Tea Mushroom Egg Rolls

My first experience cooking with smoky Lapsang Souchong tea was through Heidi Swanson’s recipe for Black Tea Spring Rolls in her gorgeous Super Natural Cooking cookbook.

I’ve made many versions of this dish since, mostly as egg rolls or pot stickers, and always incorporating Heidi’s brilliant mixture of finely chopped shallots and mushrooms seasoned with ground Lapsang Souchong tea leaves.

hazel dell mushrooms from the farmer's marketI was inspired to make the dish again recently when I came across the most beautiful mushroom mix from locally-grown Hazel Dell Mushrooms at the Boulder Farmer’s Market.

It’s the mixture of the smoky tea seasoning with the woody, earthy mushrooms that makes this dish so interesting. That’s why I always keep this base and then play around with other goodies to add to the mix each time I make the recipe.

In this iteration, I decided to bulk up the egg roll mixture with brown rice noodles that I cooked in a strong brewed Lapsang Souchong tea. I also threw in some farmer’s market green beans for color and toasted cashews for crunch.

Happy cooking and sipping!

Tea Mushroom Egg Rolls

By Suzanne Klein, Tea Foodie. Inspired by the Black Tea Spring Rolls recipe in Super Natural Cooking by Heidi Swanson.

Makes about 12 egg rolls


3 tablespoons loose leaf Lapsang Souchong tea

1 cup, plus 2 tablespoons canola oil

½ cup shallots, minced (about 3 small shallots)

½ lb mixed wild mushrooms, minced (shitake and/or cremini are good supermarket options if you don’t have access to fresh wild mushrooms)

1 clove garlic, minced

4 oz. angel hair brown rice noodles (I used half a package of Annie Chun’s Maifun Brown Rice Noodles)

¼ lb green beans, trimmed and chopped small

1 tablespoon rice wine vinegar

1 tablespoon soy sauce

1 teaspoon Sambal chile paste or Siracha chile sauce (optional)

1/3 cup raw cashews, lightly toasted and roughly chopped

1 package of egg roll wrappers (there are usually about 20 to 24 in a package)


1. Prepare the tea: Steep 2 tablespoons of the loose leaf tea in 4 cups of boiled water for 7 minutes. Strain, discard the tea leaves, and set the tea liquid aside. Grind the remaining 1 tablespoon of loose leaf tea into a powder in a mortar and pestle or spice grinder, and set aside.

grinding lapsang souchong tea

2. Start the egg roll mixture: Heat 2 tablespoons of canola oil in a large sauté pan over medium-high heat. Add the shallots, mushrooms, and garlic, and sauté until the mushrooms release their moisture and start to brown, about 6 to 8 minutes.

preparing tea mushroom egg roll ingredients

3. Prepare the noodles: Add the 4 cups of steeped tea liquid to a large saucepan, and top it with 4 more cups of water. Bring to a boil, add the brown rice noodles, and cook until tender, about 4 minutes. Strain the noodles, and set aside.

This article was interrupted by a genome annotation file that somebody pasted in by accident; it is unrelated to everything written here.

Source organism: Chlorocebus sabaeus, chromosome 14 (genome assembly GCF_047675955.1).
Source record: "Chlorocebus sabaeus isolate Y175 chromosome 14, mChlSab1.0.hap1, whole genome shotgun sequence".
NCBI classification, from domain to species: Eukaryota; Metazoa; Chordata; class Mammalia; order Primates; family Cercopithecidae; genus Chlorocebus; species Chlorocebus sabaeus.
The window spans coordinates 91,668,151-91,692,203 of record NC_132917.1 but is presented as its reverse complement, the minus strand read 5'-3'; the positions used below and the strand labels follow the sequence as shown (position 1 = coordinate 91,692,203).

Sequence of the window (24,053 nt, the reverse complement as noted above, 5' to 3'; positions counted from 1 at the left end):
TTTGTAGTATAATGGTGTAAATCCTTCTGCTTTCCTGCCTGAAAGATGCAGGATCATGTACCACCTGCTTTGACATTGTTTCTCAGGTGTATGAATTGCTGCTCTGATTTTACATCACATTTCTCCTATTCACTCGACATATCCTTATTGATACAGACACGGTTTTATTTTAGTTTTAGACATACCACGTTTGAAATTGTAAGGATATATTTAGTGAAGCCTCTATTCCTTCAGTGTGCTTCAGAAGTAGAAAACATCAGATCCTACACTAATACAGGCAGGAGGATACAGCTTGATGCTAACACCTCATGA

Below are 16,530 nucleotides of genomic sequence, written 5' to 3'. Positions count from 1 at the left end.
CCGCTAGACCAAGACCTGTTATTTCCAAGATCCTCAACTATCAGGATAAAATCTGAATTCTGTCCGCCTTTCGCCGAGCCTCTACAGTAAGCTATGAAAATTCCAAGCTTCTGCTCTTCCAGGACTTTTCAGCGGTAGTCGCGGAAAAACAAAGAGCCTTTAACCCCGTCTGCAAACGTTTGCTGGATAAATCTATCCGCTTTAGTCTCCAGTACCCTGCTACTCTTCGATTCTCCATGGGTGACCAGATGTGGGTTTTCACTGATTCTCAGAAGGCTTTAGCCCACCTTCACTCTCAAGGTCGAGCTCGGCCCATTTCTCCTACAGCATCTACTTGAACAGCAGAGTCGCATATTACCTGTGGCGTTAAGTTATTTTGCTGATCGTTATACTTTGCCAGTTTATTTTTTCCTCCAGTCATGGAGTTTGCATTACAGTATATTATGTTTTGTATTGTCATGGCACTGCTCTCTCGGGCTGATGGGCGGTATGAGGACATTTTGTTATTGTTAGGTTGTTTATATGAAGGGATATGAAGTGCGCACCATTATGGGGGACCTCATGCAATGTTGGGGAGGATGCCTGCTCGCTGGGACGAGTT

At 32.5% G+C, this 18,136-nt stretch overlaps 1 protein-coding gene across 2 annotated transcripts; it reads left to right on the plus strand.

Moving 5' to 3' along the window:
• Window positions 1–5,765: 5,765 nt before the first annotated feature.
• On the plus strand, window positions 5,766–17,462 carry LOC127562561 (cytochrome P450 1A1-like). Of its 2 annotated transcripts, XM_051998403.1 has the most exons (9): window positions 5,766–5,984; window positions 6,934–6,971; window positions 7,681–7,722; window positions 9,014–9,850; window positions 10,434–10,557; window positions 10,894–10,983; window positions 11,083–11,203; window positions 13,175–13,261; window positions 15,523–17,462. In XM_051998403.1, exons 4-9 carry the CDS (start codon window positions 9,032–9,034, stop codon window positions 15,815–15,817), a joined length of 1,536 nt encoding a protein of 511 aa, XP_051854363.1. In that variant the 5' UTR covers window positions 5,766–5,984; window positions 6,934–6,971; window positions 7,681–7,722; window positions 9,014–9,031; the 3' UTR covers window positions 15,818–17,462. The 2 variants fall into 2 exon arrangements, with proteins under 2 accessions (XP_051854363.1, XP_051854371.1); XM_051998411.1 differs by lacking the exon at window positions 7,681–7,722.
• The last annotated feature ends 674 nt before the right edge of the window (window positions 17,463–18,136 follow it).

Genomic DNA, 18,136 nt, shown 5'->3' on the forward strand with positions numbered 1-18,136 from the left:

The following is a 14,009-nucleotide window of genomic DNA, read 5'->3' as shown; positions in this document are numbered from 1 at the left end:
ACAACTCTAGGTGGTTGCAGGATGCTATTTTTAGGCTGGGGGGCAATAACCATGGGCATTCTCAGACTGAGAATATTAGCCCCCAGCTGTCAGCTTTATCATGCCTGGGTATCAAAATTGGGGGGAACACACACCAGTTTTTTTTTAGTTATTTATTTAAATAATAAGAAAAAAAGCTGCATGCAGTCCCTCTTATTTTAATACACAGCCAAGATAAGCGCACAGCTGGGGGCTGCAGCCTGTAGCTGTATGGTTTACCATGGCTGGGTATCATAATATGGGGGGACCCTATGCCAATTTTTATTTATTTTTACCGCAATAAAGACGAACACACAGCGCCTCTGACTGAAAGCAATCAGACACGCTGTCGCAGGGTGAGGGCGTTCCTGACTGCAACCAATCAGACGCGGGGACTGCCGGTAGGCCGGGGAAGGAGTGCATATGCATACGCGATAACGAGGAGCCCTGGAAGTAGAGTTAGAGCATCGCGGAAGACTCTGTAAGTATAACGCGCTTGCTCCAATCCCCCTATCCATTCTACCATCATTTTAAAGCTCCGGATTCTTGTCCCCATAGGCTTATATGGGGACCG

cooking rice noodles in lapsang souchong tea

4. Finish the egg roll mixture: Add the 1 tablespoon of ground tea, green beans, vinegar, soy sauce, and chile paste (if using) to the cooked-down mushroom mixture, and cook for 2 to 3 minutes. Stir in half of the cooked noodles, combining thoroughly. Break the noodles apart with a wooden spoon, if necessary, to get them all mixed in. Then, add additional noodles as you see fit. (Note: You don’t want the mixture to be too bulky with noodles. Taste along the way, and add additional soy sauce if the mixture is too dry.) Remove the pan from heat, and allow mixture to cool. Stir the cashews into the mixture once it has cooled.

tea mushroom egg roll mixture

5. Prepare the egg rolls: Create a work surface to fill the egg roll wrappers. Lay the wrapper in front of you so it makes a diamond shape with one corner pointing toward you. Fill and roll each wrapper like you would a burrito. Place about 2 heaping teaspoons of filling in the middle of the wrapper, leaving the edges clear. Fold the corner facing you over the filling, and then fold both side corners into the middle. Keeping a tight grip on the mixture, roll away from you toward the opposite corner to complete the egg roll. Try to make sure there are no gaps in the egg roll where filling could escape or cooking oil could penetrate. Using your fingers, rub a little water on the inside opposite corner and edges of the wrapper before you seal it. Place it sealed corner side down on a platter or baking sheet, and prepare the rest of the egg rolls.

wrapping the tea mushroom egg roll

prepped tea mushroom egg rolls

6. Fry the egg rolls: Heat 1 cup of canola oil to about 300 to 350 degrees in a large deep skillet or Dutch oven. Fry the egg rolls about 4 at a time in the pan for about 2 minutes per side, until deep golden brown. Remove from oil, and place on a paper towel lined platter to soak up the extra oil.

lightly frying tea mushroom egg rolls

7. Serve warm with your choice of dipping sauce: Soy sauce with freshly grated ginger and dried chile flakes, sweet chile, or hoisin are all good dipping options.

serving tea mushroom egg rolls with sweet chile sauce


  • You can use this same filling recipe to make steamed dumplings or pot stickers.
  • Have fun with this recipe and try other filling options to complement the smoky tea and mushrooms mixture – e.g. crumbled tofu, rice, chopped spinach, grated carrots, bean sprouts, shredded cabbage, basil and mint are all ingredients I’ve played around with.

Please share your comments

Fill in your details below or click an icon to log in:

WordPress.com Logo

You are commenting using your WordPress.com account. Log Out /  Change )

Google photo

You are commenting using your Google account. Log Out /  Change )

Twitter picture

You are commenting using your Twitter account. Log Out /  Change )

Facebook photo

You are commenting using your Facebook account. Log Out /  Change )

Connecting to %s